There was a gay housekeeper – "Coco" – played by Charles Levin.

It's no secret that the Girls had a gay housekeeper in the pilot – pretty progressive for the '80s. His name was Coco and he was played by Charles Levin. However, as these things go, the show was somewhat retooled after the first episode. Levin was dropped from the cast and more focus was placed on the Girls themselves – a wise decision, in retrospect, because Bea, Betty, Rue, and Estelle are still four of the most brilliant comediennes ever to grace the screen.

Fans of both pro wrestling and hilariously bad movies are familiar with Charles Levin too. He's one of the two spineless executives – along with future Oscar nominee David Paymer – in 1989's "No Holds Barred" who was berated by tobacco-slobbering pro wrestler (and WWE Hall of Famer) Stan Hansen for having "teeny wangers" Look up the clip on YouTube and lament how quickly things went downhill for poor Mr. Levin in only four short years!

Another Golden Girl from the Golden Era of TV almost made a guest appearance.

Lucille Ball, of "I Love Lucy" fame, seemed like a natural for a show like "The Golden Girls." While she obviously wasn't one of the four Girls, she was highly sought after for a guest role. Unfortunately, it never happened. As the book so eloquently points out, Lucy had her time in television history and so too did the Girls.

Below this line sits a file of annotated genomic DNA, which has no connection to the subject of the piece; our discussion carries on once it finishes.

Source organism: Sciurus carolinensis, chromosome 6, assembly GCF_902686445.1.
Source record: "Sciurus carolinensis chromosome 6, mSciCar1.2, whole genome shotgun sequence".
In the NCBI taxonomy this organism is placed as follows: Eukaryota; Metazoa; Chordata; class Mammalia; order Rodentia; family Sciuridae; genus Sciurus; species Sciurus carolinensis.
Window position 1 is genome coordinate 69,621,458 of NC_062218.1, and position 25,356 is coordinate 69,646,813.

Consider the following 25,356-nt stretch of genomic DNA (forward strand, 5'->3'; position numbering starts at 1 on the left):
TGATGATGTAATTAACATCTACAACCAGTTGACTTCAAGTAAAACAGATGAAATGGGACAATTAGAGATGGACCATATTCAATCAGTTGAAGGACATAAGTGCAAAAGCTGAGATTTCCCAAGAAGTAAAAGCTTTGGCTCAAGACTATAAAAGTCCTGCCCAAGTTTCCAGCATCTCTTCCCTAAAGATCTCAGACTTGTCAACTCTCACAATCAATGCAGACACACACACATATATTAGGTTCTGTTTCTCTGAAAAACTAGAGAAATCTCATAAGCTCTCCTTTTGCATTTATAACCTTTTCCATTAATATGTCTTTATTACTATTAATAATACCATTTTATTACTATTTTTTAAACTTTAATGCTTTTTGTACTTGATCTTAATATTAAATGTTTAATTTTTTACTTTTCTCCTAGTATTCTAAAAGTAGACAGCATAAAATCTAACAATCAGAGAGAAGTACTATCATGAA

Estelle Getty could never remember her lines.

There's a hilarious anecdote about someone on the set gently asking Estelle for permission to move a prop that contained her dialogue. Her polite response was, "No, you may not." Estelle came from the stage, where months of preparation was the norm. Therefore, she was always a nervous wreck about remembering so many lines so quickly and relied on notes and other shortcuts. Marlon Brando famously did the same thing, so Estelle Getty is in great company. The iconic character of Sophia Petrillo is proof of that.

Recognize the kitchen?

The same kitchen set was actually used on "It Takes Two," a short-lived 1982-1983 sitcom starring another Golden Girl, Patty Duke, and Richard Crenna (of "Rambo" fame).

Bea Arthur almost left the show during the sixth season.

Remember the episode where Dorothy wanted to remarry Stan and the Girls interviewed Debbie Reynolds about becoming their new roommate? All of that was apparently in case Bea decided not to continue with the show. Thankfully, she stuck around for one more season. There were tabloid rumors about on-set squabbles, but the book offers a different – and much milder – explanation: she wanted to perform in the theater.
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If you're concerned that I've spoiled all of the good parts, worry not – I've barely scratched the surface. "Golden Girls Forever: An Unauthorized Look Behind the Lanai" is the most detailed and comprehensive history of "The Golden Girls" you'll find anywhere